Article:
Project Details


Ongoing climate change is rapidly transforming marine ecosystems and communities throughout the world’s oceans. Increases in temperature are considered one of the main drivers of latitudinal distribution shifts in marine fishes, which are predicted to migrate towards cooler areas. These range shifts mean that commercially important species are likely to cross geo-political boundaries, increasing the likelihood of mismatches between current fishing practices (and policies) and future distributions. Forecasting models that predict range shifts are thus essential to anticipate and mitigate potential fisheries conflicts and the subsequent socio-economic impacts of a moving resource.

In order to distinguish among the multiple drivers behind range shifts it is necessary to understand the evolutionary dynamics that shaped current patterns of diversity, and, in particular, to identify the genomic basis of how fish are adapted to their local environmental niche. Understanding such local adaptations might aid forecasting models predict which populations are likely to persist, expand or disappear under different climate scenarios and under which time frame. Furthermore, the contribution of fisheries to current levels of genomic diversity, as well as its adaptive significance, needs to be taken into consideration when establishing the vulnerability of a species to climate change, as decades of intense exploitation are likely to incur evolutionary consequences.

Although there is a recognized need to incorporate genomic diversity and adaptive potential in forecasting models, this is not currently done for commercially exploited marine fishes. GenClim aims to bridge this gap, by investigating the evolutionary consequences of distribution shifts in key fishery species (hakes, anchovy and sparids) throughout the Eastern Atlantic. Sample design will cover three major areas: the North Sea, the Iberian Coast and southern Africa. These regions are considered hotspots for climate change, as warming is occurring faster than the global average. Genomic data will be obtained from core, leading and trailing edges of the populations in these regions, and insights from these analyses will be incorporated into climatic forecasting models in order to increase their predictive capacity of future distribution changes.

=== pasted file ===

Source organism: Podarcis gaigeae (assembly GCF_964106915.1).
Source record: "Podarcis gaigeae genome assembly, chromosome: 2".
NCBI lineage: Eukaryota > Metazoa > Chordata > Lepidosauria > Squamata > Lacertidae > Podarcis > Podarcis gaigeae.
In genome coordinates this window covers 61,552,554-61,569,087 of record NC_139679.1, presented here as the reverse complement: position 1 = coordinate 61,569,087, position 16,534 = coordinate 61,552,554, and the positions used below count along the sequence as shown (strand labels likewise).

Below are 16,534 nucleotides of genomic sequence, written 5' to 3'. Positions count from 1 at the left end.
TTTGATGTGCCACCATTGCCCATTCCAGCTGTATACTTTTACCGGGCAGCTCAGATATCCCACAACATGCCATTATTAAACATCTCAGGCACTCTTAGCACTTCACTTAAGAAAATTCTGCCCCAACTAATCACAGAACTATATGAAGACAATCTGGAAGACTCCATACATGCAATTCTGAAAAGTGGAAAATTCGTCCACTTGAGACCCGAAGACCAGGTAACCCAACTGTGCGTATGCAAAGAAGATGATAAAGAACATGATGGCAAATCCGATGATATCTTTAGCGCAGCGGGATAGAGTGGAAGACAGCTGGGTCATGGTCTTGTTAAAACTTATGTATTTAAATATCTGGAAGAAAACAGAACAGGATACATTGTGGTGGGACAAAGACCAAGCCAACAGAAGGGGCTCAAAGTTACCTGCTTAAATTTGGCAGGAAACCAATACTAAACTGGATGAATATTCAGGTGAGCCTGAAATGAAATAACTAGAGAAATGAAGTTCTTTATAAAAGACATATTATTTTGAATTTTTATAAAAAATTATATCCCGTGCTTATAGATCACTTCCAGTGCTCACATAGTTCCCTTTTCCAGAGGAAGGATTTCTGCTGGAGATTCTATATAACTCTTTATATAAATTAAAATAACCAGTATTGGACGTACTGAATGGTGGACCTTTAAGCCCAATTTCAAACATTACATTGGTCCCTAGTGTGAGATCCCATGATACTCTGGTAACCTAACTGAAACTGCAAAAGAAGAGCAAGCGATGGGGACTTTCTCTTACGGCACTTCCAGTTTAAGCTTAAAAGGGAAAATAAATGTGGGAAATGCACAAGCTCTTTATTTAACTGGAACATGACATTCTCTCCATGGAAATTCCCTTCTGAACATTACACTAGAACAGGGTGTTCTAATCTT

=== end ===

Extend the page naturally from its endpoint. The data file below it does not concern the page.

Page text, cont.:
Furthermore, GenClim will develop new state-of-the-art bio-economic modelling, to analyse key socioeconomic outcomes, e.g. food security, fishery profits, and international trade-flows, with the aim of identifying new policies that perform well in an climatic variability setting. As such, the outcomes of GenClim will be used to provide advice to stakeholders on changes in distribution, abundance and evolutionary resilience of fishery species, as well as on potential conflicts arising from shifting resources.

DTU Aqua, National Institute of Aquatic Resources (coordinator)
University of Stellenbosch, South Africa
Kiel University, Germany
ISPA, Portugal
Algarve Centre of Marine Sciences (CCMAR), Portugal 

The project is funded by Innovation Fund Denmark. 

Research area: Population Genetics
Effective start/end date31/03/202130/03/2024


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